Revolutionary defeatism, a principle outlined by Vladimir Lenin, describes the interest of the masses to oppose the ruling class of their own country in a period of inter-imperialist war, and organize in favor of the defeat of their own country. This is because defeat can prove favorable to revolutionary advances of the people, advances that require the people to overthrow the ruling class of their country, and replace this rule with democracy for the masses. This sort of democracy should be understood as a change from our present system which is only provides democracy for the capitalists and exercises a capitalist dictatorship over the masses. In a revolutionary society, the tables will be turned, and there will be democracy for the masses and dictatorship over the capitalists, preventing them from waging a counter-revolution and reinstating their oppressive rule.

Currently, the U.S. is a dominant imperialist power, and exercises enormous control over many of the world’s markets and peoples. The economies of many nations in the world are in debt to U.S.-controlled organizations, such as the International Monetary Fund and World Bank. These international institutions saddle countries with debt and force neoliberal development policies on them which cut social services and ensure that a larger section of the profits made in the countries will flow to U.S. corporations.

The U.S. supports dictatorships throughout the world, such as the Saudi monarchy. These relationships are favorable to the interests of U.S. multinational corporations and help to facilitate the corporate plunder of whole peoples. The U.S. Central Intelligence Agency and related departments are regularly used to intimidate, threaten, and assassinate leaders of foreign states when they step out from the under the thumb of U.S. domination. The U.S. has supported scores of coups against foreign governments which are not in line with U.S. interests, included coups against democratically elected regimes, such as in Iran (1953), Guatemala (1954), Congo (1960), Brazil (1964), Indonesia (1965), and Chile (1973) to name just a few. At present, the U.S. has been working to support the overthrow of the Maduro regime in Venezuela, by appointing Juan Guaidó as “acting president” with an announcement by Donald Trump this past January 23.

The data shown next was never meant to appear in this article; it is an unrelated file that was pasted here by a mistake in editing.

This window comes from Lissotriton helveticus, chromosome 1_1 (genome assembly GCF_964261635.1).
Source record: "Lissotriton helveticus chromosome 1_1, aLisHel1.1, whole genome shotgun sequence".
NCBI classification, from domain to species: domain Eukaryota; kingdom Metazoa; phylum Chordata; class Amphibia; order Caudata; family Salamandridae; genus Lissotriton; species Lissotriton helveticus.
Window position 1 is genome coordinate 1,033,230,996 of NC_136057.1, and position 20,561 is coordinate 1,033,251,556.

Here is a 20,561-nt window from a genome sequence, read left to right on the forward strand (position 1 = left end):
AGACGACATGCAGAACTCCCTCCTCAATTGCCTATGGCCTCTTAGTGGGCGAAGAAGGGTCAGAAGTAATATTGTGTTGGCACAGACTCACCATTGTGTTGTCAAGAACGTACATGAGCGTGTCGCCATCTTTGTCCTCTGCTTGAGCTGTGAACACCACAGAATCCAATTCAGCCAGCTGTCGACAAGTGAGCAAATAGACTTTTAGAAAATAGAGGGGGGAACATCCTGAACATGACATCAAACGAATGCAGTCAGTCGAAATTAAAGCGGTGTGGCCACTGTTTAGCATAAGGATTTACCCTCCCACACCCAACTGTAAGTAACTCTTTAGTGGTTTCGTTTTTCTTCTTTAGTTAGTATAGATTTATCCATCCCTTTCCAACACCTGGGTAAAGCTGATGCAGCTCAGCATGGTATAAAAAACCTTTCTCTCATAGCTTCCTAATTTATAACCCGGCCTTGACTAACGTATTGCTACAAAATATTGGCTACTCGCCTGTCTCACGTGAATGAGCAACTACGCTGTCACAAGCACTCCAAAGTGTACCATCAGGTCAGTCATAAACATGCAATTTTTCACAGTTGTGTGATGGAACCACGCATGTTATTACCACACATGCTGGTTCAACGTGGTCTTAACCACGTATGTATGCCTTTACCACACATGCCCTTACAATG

The Pivot to the Pacific has led to large-scale redeployment of U.S. troops to the Pacific from other areas around the world.

U.S. imperialism evolved with the rise of capital interests in the United States, and in the wake of WWII the U.S. became the dominant imperialist power in the world. The relationship of the military to the economic rise of the U.S. is spelled out in many military texts. As the publication Counterpunch stated, “The glossy brochure [for the U.S. military’s Space Command’s Vision for 2020] explains that, in the past, the Army evolved to protect U.S. settlers who stole land from Native Americans in the genocidal birth of the nation. Like the Vision for 2020, a report by the National Defense University acknowledges that by the 19th century, the Navy had evolved to protect the U.S.’s newly-formulated ‘grand strategy.’ In addition to supposedly protecting citizens and the constitution, ‘The overriding principle was, and remains, the protection of American territory…and our economic well-being.’ By the 20th century, the Air Force had been established, in the words of the Air Force Study Strategy Guide, to protect ‘vital interests,’ including: ‘commerce; secure energy supplies; [and] freedom of action.’”3

Despite the U.S.’s leading global position, it is actually declining in power relative to other imperialist countries, in particular China. A few decades of failed military adventures in Iraq, Afghanistan, and Libya have taken their toll on the U.S.’s dominance. In addition, rampant U.S. media coverage of the growing threat of Chinese theft of U.S. “trade secrets” and Trump’s 2018 tariffs against Chinese manufacturers reflects the U.S. ruling elite’s deep concern that Chinese corporations are intruding on the turf of U.S. corporations. This concern extends far beyond the Trump regime. The idea of a “Pivot [from the Middle East] to the Pacific” was a guiding principle under the Obama administration’s foreign policy. Then Secretary of State Hillary Clinton spelled out the reasons for this shift in a 2011 article.4